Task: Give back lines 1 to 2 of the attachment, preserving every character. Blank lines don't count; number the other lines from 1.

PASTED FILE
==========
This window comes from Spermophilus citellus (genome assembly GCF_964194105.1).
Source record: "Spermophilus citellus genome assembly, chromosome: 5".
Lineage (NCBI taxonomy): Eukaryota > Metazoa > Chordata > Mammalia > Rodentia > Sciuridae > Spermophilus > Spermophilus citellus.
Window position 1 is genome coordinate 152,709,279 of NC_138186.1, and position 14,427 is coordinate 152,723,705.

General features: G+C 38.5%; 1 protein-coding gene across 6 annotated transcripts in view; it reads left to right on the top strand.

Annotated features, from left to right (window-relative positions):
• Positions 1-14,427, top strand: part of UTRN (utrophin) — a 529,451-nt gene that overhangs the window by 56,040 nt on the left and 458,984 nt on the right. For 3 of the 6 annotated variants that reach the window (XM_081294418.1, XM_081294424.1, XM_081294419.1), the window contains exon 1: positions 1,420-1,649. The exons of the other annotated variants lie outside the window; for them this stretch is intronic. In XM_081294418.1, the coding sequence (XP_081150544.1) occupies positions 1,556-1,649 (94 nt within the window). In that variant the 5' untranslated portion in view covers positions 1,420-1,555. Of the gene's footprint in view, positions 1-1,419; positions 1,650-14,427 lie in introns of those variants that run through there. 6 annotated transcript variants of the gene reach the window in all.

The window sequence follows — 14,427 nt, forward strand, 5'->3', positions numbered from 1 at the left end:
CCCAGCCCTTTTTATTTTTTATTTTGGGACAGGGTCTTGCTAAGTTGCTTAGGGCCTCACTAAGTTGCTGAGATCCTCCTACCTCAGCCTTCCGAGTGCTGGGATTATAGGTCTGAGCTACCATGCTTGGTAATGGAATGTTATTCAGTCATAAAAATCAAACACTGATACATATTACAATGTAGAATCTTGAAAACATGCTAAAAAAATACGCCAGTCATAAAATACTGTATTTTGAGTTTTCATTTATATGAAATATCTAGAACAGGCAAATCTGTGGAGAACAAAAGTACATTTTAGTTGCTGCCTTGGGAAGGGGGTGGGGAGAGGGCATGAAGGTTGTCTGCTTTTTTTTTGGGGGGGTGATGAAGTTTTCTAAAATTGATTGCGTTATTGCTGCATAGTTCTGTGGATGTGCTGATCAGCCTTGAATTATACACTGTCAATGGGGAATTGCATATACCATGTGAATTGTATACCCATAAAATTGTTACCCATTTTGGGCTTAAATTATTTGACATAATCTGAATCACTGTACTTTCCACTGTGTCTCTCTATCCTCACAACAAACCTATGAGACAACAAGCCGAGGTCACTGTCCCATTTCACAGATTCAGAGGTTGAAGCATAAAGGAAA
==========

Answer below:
This window comes from Spermophilus citellus (genome assembly GCF_964194105.1).
Source record: "Spermophilus citellus genome assembly, chromosome: 5".